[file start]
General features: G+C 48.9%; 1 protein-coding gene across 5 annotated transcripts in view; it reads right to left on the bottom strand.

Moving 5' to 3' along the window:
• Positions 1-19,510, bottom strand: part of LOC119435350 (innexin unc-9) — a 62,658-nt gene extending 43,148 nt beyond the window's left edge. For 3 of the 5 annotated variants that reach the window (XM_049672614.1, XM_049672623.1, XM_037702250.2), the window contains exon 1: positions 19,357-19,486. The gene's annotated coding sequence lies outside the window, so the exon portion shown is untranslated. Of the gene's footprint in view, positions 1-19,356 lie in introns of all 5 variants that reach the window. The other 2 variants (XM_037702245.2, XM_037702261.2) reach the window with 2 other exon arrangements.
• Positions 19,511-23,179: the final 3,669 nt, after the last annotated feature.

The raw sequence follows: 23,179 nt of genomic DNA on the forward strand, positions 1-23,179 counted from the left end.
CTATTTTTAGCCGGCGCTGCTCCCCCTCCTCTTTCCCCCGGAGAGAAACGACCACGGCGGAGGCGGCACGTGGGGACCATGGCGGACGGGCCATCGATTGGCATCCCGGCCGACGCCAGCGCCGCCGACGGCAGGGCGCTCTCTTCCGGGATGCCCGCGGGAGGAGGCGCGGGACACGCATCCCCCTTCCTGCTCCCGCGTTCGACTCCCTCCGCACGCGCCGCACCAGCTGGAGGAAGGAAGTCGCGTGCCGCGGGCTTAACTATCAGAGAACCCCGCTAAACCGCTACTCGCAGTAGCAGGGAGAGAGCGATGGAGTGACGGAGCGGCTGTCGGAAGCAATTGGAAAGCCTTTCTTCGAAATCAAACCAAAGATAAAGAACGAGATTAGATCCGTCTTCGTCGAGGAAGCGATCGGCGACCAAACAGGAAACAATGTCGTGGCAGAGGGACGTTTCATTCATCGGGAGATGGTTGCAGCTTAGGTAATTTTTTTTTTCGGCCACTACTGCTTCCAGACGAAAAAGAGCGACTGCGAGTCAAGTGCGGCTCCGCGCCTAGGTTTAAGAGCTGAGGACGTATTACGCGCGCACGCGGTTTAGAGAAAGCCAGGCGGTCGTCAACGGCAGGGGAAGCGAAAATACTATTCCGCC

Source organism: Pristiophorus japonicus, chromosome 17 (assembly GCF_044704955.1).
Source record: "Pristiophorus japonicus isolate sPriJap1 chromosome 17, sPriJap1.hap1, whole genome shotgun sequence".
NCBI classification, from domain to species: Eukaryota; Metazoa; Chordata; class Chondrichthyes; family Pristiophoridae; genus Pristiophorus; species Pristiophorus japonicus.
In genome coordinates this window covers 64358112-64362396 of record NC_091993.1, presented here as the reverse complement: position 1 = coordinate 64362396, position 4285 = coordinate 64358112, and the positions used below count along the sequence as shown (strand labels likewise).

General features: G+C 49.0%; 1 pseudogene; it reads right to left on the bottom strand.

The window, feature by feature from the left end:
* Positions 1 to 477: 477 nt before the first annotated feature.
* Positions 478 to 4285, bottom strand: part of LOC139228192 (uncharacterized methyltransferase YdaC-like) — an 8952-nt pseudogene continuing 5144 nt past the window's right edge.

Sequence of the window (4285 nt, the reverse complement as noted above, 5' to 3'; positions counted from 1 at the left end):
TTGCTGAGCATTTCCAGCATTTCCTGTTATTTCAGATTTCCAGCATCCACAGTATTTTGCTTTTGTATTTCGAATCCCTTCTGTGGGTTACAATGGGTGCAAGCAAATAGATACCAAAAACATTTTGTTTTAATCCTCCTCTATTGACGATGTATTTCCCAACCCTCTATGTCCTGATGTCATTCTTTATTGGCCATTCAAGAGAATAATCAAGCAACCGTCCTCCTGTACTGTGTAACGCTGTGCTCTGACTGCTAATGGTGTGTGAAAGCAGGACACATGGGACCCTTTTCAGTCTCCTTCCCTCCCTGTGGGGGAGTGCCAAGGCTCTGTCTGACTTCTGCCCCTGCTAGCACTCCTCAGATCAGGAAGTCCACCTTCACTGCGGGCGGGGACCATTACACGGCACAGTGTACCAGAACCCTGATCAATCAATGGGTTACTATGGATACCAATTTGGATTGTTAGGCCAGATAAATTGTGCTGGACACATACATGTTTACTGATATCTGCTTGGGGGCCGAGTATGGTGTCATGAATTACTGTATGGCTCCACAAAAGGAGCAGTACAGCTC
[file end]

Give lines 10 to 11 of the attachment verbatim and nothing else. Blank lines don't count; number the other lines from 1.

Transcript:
In genome coordinates this window covers 64358112-64362396 of record NC_091993.1, presented here as the reverse complement: position 1 = coordinate 64362396, position 4285 = coordinate 64358112, and the positions used below count along the sequence as shown (strand labels likewise).

General features: G+C 49.0%; 1 pseudogene; it reads right to left on the bottom strand.